Razek, AA. Neuroimaging Clinics of North America: Imaging of Salivary Glands. Elselvier; 2018; pp 137–318; $386.90
The latest edition of Neuroimaging Clinics of North America: Imaging of Salivary Glands (May 2018), edited by Ahmed Razek, MD, discusses various aspects of salivary gland imaging. In 12 separate chapters with authorship from 22 contributors, this 180- page volume deals with virtually every subject in salivary gland imaging, ranging from normal anatomy and imaging techniques (1st chapter) through many of what one could consider advanced (non-routine) techniques. Included is a 20-page chapter on ultrasound of the major salivary glands (in addition to one line video context).
The initial chapter is a vital starting point since all of the pertinent anatomy, along with anatomic variants, basic physiology, and all techniques (CT, MR, DWI, sialography, PET) are covered. This is a particularly well written chapter, and in a 20-page span, sets the stage for what follows. Two chapters succeed, describing and illustrating salivary gland neoplasms, both benign and malignant. Reviewing the images themselves with the associated legends, allow one to grasp a wide range of tumor appearances on CT and MR.
A chapter on Sjögren Syndrome and IgG4 inflammatory disease stresses the frequency with which these abnormalities are seen; pointers in describing these are important parts of this chapter. One of the trickiest issue to deal with is how to analyze images obtained following the treatment of salivary gland lesions; in this brief chapter descriptions of treatment options are summarized, including the normal post-op appearance and findings in local/regional recurrence, along with PNS (perineural spread).
A separate chapter with multiple (and often hard to obtain) images deals with pediatric salivary glands—and as one might expect—a number of congenital/genetic abnormalities are included.
Fortunately, ample material is included in the chapter on the submandibular and sublingual salivary glands; excellent drawings (in color) help explain the relatively complex anatomy in both of these regions. As imaging seeks to differentiate one abnormality/lesion from another, we naturally become involved with more advanced techniques—particularly the utilization of DWI. Manipulation of the imaging factors allow an attempt to characterize lesions more fully, depending on diffusion characteristics.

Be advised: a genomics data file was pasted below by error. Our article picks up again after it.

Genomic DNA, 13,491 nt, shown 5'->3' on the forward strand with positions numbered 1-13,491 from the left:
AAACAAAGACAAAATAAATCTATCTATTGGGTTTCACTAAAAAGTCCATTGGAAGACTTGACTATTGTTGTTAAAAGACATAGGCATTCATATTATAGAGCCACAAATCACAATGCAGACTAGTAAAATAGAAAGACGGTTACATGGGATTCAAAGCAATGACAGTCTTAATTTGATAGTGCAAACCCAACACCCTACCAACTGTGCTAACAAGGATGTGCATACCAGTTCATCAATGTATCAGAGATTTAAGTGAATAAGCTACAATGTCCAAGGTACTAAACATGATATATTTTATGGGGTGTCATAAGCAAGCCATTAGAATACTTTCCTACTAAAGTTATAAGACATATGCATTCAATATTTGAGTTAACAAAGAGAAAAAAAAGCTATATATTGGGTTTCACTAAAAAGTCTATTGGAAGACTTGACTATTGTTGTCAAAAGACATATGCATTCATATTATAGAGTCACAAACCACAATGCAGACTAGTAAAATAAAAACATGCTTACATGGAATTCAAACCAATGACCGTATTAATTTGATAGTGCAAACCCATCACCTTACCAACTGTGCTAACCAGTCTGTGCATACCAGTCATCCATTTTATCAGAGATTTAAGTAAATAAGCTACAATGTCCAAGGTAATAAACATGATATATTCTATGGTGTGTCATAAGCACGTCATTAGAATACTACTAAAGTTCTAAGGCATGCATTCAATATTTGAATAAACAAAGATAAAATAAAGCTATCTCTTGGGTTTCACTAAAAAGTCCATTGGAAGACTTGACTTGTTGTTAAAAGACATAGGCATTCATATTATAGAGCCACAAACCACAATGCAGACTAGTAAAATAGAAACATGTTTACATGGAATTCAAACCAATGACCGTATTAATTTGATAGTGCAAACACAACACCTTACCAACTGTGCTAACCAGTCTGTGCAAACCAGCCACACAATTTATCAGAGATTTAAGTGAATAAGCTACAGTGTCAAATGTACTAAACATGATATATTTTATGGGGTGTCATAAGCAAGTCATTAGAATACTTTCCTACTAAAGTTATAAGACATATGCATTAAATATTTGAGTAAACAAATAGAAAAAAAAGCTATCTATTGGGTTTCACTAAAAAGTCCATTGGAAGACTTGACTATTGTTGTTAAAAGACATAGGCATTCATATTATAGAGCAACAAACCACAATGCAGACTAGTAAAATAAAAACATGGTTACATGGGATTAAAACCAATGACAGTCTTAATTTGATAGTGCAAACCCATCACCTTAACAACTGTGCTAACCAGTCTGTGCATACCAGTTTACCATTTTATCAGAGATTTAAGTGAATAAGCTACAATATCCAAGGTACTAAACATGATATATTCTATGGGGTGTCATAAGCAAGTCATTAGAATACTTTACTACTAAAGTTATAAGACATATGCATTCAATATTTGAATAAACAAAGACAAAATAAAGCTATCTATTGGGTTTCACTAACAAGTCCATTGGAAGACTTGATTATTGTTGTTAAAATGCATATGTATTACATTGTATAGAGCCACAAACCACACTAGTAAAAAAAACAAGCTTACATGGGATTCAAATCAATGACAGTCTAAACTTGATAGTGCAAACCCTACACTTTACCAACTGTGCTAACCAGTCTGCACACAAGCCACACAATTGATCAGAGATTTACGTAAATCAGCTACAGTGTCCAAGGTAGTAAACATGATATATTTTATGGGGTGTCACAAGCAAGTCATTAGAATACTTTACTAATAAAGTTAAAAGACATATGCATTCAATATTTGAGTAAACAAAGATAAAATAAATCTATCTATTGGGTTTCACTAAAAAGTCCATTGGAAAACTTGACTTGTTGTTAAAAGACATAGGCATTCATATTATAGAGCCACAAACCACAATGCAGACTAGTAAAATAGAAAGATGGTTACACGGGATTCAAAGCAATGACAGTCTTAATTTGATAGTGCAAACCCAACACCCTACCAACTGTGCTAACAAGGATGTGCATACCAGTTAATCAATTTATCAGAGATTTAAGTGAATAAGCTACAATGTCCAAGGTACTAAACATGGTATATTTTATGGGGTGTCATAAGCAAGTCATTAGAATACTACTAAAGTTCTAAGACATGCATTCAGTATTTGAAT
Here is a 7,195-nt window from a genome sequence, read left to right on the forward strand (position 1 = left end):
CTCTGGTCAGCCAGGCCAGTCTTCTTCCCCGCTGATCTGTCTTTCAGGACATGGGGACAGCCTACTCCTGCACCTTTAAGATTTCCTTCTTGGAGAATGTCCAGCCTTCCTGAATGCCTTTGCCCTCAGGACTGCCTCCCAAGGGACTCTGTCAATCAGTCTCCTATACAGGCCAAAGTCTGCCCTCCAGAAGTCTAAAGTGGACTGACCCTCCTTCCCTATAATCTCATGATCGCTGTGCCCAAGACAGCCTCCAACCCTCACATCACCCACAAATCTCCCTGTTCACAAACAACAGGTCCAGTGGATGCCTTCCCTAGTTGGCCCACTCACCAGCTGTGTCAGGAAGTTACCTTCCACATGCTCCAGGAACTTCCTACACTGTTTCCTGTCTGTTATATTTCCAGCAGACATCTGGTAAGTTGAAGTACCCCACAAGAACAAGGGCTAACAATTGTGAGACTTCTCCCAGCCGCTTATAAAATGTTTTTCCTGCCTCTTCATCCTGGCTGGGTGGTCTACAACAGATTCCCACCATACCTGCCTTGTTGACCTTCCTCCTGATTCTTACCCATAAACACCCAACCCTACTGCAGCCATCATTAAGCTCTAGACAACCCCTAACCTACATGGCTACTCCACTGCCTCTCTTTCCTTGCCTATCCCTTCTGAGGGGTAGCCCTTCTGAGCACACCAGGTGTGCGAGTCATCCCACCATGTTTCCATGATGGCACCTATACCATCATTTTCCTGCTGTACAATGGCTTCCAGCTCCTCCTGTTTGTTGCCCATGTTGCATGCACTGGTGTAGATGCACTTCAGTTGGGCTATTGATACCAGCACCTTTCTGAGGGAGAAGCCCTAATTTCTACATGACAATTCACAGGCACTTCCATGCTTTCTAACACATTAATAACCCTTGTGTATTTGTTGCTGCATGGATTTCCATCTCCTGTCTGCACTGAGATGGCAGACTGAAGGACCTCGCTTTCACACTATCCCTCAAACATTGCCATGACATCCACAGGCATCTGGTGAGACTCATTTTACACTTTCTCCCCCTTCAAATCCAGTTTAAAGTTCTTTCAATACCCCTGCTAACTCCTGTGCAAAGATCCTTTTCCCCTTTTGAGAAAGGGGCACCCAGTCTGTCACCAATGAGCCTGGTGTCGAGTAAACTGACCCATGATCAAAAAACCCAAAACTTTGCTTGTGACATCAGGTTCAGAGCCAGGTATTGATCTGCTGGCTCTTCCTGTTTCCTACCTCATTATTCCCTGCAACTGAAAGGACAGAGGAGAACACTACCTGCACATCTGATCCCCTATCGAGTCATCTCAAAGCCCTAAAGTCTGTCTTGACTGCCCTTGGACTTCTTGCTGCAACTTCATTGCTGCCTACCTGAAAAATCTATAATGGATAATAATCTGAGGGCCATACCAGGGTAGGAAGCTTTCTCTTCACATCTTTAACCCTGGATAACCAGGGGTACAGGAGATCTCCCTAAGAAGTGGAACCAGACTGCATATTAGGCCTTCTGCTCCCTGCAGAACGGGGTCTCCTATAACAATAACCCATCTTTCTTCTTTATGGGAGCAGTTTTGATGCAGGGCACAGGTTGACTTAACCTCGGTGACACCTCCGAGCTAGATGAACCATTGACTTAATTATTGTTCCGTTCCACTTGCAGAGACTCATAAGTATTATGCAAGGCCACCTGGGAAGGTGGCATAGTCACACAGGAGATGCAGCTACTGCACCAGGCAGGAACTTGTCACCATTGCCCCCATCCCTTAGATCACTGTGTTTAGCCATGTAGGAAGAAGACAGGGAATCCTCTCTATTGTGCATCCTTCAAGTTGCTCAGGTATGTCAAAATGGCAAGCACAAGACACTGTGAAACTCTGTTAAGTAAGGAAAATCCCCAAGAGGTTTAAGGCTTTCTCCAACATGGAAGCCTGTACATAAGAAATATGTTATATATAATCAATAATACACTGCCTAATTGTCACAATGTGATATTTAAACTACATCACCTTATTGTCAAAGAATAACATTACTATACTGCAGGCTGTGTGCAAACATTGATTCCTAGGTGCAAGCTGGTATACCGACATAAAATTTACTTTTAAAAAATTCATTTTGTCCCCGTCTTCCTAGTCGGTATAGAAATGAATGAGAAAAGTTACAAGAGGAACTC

More unusual lesions and inflammatory disorders—both infectious and non-infectious—are described in a well-illustrated chapter, allowing one to read about rarely encountered manifestations, in addition to the more commonly seen infectious diseases involving these glands and their surrounding soft lesions. As radiologists are well aware, there are multiple sites of minor salivary glands, so an emphasis on this, and the frequent occurrence of tumors in these glands is described.
This particular volume of Neuroimaging Clinics of North America ends with a chapter describing current state-of-the-art imaging of salivary gland tumors. However, there should have been closer attention paid during the editing of this volume, as there are places where redundancies occur—and where incorrect words are used—but these are minor criticisms.
Overall, this is highly useful volume, because it deals with the issues (simple and complex) which are encountered on a nearly routine basis, and particularly so in any practice where there is a heavy load of head and neck surgery. Neuroimaging Clinics of North America: Imaging of Salivary Glands is highly recommend for purchase by all radiologists.
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